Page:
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Jeeves

personification of the perfect valet, 1930, from character in P.G. Wodehouse's novels.

Online Etymology Dictionary, © 2010 Douglas Harper
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Examples from the Web for jeeves
Historical Examples
  • The will in Mr. jeeves's keeping, with its recent codicil, was opened and read.

    A Strange Story, Complete Edward Bulwer-Lytton
  • To my surprise and dismay, Mr. jeeves begged me to excuse him.

    A Strange Story, Complete Edward Bulwer-Lytton
  • In the matter of evening costume, you see, jeeves is hidebound and reactionary.

    Right Ho, Jeeves P. G. Wodehouse
  • Too elaborate, jeeves—that is what you are frequently prone to become.

    Right Ho, Jeeves P. G. Wodehouse
  • And I was still writhing in the depths, when the door opened and jeeves appeared.

    Right Ho, Jeeves P. G. Wodehouse
  • "Always anticipate everything, jeeves," I said, a little sternly.

    Right Ho, Jeeves P. G. Wodehouse
  • That's how these big consulting practices like jeeves's grow.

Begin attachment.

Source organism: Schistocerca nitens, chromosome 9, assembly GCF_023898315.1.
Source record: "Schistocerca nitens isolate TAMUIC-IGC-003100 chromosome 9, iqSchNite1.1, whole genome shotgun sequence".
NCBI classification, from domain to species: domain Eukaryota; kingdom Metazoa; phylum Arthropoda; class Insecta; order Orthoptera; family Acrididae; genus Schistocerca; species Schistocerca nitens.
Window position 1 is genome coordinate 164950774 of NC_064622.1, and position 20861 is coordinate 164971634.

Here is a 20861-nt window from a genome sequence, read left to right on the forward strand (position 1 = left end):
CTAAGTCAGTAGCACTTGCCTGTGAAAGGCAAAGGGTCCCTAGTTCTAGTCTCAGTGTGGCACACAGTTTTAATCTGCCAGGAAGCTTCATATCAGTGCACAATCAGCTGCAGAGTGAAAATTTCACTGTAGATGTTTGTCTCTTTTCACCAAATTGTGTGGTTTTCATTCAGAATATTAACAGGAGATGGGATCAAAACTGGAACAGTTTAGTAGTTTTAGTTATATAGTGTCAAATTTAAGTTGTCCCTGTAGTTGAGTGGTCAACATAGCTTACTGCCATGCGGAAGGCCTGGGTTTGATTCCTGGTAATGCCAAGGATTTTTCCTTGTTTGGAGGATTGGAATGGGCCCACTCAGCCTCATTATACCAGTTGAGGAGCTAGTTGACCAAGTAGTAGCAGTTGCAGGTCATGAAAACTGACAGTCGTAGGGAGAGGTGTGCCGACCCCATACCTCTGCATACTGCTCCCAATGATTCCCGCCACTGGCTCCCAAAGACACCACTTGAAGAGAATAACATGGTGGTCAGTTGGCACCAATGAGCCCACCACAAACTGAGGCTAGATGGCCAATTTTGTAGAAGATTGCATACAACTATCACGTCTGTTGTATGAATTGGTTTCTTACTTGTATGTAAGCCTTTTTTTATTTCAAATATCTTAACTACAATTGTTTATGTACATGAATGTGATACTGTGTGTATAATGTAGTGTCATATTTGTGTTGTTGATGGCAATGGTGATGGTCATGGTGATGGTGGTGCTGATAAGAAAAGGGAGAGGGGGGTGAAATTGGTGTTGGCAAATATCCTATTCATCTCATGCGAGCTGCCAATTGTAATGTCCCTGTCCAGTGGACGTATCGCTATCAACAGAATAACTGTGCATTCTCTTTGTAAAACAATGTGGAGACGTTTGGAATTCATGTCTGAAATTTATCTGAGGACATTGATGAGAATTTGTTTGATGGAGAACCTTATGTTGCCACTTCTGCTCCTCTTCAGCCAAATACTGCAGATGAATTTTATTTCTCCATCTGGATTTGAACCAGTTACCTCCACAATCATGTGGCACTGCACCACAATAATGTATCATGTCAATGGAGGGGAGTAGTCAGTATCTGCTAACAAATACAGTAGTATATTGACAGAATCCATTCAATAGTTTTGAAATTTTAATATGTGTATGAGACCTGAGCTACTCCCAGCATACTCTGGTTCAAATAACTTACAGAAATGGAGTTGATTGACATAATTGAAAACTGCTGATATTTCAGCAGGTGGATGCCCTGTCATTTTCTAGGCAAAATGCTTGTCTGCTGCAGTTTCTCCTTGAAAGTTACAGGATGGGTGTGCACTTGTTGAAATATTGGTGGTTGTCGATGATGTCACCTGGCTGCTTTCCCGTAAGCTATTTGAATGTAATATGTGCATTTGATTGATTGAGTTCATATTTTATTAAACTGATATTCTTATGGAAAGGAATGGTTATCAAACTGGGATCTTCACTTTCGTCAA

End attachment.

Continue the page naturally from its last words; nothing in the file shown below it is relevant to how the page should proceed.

Right Ho, Jeeves P. G. Wodehouse
  • I am convinced that you will eventually learn to love this mess-jacket, jeeves.

    Right Ho, Jeeves P. G. Wodehouse
  • It is never any use trying to reason with jeeves on these occasions.

    Right Ho, Jeeves P. G. Wodehouse
  • You aren't suggesting that you think this scheme I have been sketching out is jeeves's?

    Right Ho, Jeeves P. G. Wodehouse
jeeves in Culture

Jeeves definition


A servant who appears in comic novels and short stories about the English upper classes by P. G. Wodehouse, a twentieth-century British author who spent most of his life in the United States.

The American Heritage® New Dictionary of Cultural Literacy, Third Edition
Copyright © 2005 by Houghton Mifflin Company.
Published by Houghton Mifflin Company. All rights reserved.
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